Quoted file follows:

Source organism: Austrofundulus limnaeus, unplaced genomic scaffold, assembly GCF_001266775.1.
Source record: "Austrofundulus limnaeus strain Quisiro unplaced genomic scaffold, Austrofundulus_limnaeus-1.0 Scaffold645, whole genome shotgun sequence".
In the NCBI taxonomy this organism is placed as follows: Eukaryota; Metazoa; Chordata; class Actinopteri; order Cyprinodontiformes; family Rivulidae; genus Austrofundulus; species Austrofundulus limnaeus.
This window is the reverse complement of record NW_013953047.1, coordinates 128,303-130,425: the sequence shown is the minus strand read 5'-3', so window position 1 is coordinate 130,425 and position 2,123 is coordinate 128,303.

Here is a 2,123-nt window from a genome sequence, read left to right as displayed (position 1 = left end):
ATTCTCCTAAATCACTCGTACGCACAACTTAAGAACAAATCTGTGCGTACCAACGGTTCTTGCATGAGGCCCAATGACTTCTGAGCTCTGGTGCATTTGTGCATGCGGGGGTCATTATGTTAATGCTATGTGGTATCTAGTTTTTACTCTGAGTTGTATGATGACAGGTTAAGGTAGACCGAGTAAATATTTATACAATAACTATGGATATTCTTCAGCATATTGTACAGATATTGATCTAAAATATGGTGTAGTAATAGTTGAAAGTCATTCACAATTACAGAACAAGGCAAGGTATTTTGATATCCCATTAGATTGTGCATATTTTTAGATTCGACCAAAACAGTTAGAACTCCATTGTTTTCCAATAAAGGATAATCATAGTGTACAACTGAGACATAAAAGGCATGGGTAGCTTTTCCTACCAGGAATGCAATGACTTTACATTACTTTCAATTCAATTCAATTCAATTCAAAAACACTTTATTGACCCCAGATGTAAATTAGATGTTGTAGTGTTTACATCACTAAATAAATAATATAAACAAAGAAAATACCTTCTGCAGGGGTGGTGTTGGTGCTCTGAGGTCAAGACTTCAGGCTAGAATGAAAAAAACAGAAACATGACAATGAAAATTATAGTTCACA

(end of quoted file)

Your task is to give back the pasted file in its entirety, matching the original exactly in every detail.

Source organism: Austrofundulus limnaeus, unplaced genomic scaffold, assembly GCF_001266775.1.
Source record: "Austrofundulus limnaeus strain Quisiro unplaced genomic scaffold, Austrofundulus_limnaeus-1.0 Scaffold645, whole genome shotgun sequence".
In the NCBI taxonomy this organism is placed as follows: Eukaryota; Metazoa; Chordata; class Actinopteri; order Cyprinodontiformes; family Rivulidae; genus Austrofundulus; species Austrofundulus limnaeus.
This window is the reverse complement of record NW_013953047.1, coordinates 128,303-130,425: the sequence shown is the minus strand read 5'-3', so window position 1 is coordinate 130,425 and position 2,123 is coordinate 128,303.

Here is a 2,123-nt window from a genome sequence, read left to right as displayed (position 1 = left end):
ATTCTCCTAAATCACTCGTACGCACAACTTAAGAACAAATCTGTGCGTACCAACGGTTCTTGCATGAGGCCCAATGACTTCTGAGCTCTGGTGCATTTGTGCATGCGGGGGTCATTATGTTAATGCTATGTGGTATCTAGTTTTTACTCTGAGTTGTATGATGACAGGTTAAGGTAGACCGAGTAAATATTTATACAATAACTATGGATATTCTTCAGCATATTGTACAGATATTGATCTAAAATATGGTGTAGTAATAGTTGAAAGTCATTCACAATTACAGAACAAGGCAAGGTATTTTGATATCCCATTAGATTGTGCATATTTTTAGATTCGACCAAAACAGTTAGAACTCCATTGTTTTCCAATAAAGGATAATCATAGTGTACAACTGAGACATAAAAGGCATGGGTAGCTTTTCCTACCAGGAATGCAATGACTTTACATTACTTTCAATTCAATTCAATTCAATTCAAAAACACTTTATTGACCCCAGATGTAAATTAGATGTTGTAGTGTTTACATCACTAAATAAATAATATAAACAAAGAAAATACCTTCTGCAGGGGTGGTGTTGGTGCTCTGAGGTCAAGACTTCAGGCTAGAATGAAAAAAACAGAAACATGACAATGAAAATTATAGTTCACA